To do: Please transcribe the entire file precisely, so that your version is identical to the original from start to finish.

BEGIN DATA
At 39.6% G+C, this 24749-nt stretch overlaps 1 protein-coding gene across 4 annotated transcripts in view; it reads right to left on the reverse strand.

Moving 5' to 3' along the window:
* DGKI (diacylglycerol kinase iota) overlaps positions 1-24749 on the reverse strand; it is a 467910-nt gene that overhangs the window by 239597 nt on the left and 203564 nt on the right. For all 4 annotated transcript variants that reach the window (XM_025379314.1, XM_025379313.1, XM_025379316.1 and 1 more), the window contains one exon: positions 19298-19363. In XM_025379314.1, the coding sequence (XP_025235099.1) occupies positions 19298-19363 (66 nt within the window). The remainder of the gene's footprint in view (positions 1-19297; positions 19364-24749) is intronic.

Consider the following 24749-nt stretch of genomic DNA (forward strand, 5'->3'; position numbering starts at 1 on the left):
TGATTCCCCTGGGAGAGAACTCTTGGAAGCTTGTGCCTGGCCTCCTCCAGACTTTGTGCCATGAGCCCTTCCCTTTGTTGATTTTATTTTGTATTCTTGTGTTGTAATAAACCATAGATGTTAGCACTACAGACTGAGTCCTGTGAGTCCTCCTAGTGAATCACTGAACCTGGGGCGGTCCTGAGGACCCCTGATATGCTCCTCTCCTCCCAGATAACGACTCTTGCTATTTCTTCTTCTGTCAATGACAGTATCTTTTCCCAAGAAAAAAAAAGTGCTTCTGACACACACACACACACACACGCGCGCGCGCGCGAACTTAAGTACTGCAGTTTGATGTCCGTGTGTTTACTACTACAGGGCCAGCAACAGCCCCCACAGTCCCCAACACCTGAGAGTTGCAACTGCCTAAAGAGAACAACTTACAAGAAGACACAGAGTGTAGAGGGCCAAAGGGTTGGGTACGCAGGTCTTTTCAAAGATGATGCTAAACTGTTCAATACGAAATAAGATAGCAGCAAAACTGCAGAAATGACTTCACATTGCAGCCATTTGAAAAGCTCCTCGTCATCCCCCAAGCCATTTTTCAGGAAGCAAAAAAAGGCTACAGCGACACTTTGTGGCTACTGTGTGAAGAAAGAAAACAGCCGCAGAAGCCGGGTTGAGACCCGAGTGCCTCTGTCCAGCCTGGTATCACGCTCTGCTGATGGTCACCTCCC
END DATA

At 39.6% G+C, this 24749-nt stretch overlaps 1 protein-coding gene across 4 annotated transcripts in view; it reads right to left on the reverse strand.

Moving 5' to 3' along the window:
* DGKI (diacylglycerol kinase iota) overlaps positions 1-24749 on the reverse strand; it is a 467910-nt gene that overhangs the window by 239597 nt on the left and 203564 nt on the right. For all 4 annotated transcript variants that reach the window (XM_025379314.1, XM_025379313.1, XM_025379316.1 and 1 more), the window contains one exon: positions 19298-19363. In XM_025379314.1, the coding sequence (XP_025235099.1) occupies positions 19298-19363 (66 nt within the window). The remainder of the gene's footprint in view (positions 1-19297; positions 19364-24749) is intronic.

Consider the following 24749-nt stretch of genomic DNA (forward strand, 5'->3'; position numbering starts at 1 on the left):
TGATTCCCCTGGGAGAGAACTCTTGGAAGCTTGTGCCTGGCCTCCTCCAGACTTTGTGCCATGAGCCCTTCCCTTTGTTGATTTTATTTTGTATTCTTGTGTTGTAATAAACCATAGATGTTAGCACTACAGACTGAGTCCTGTGAGTCCTCCTAGTGAATCACTGAACCTGGGGCGGTCCTGAGGACCCCTGATATGCTCCTCTCCTCCCAGATAACGACTCTTGCTATTTCTTCTTCTGTCAATGACAGTATCTTTTCCCAAGAAAAAAAAAGTGCTTCTGACACACACACACACACACACGCGCGCGCGCGCGAACTTAAGTACTGCAGTTTGATGTCCGTGTGTTTACTACTACAGGGCCAGCAACAGCCCCCACAGTCCCCAACACCTGAGAGTTGCAACTGCCTAAAGAGAACAACTTACAAGAAGACACAGAGTGTAGAGGGCCAAAGGGTTGGGTACGCAGGTCTTTTCAAAGATGATGCTAAACTGTTCAATACGAAATAAGATAGCAGCAAAACTGCAGAAATGACTTCACATTGCAGCCATTTGAAAAGCTCCTCGTCATCCCCCAAGCCATTTTTCAGGAAGCAAAAAAAGGCTACAGCGACACTTTGTGGCTACTGTGTGAAGAAAGAAAACAGCCGCAGAAGCCGGGTTGAGACCCGAGTGCCTCTGTCCAGCCTGGTATCACGCTCTGCTGATGGTCACCTCCC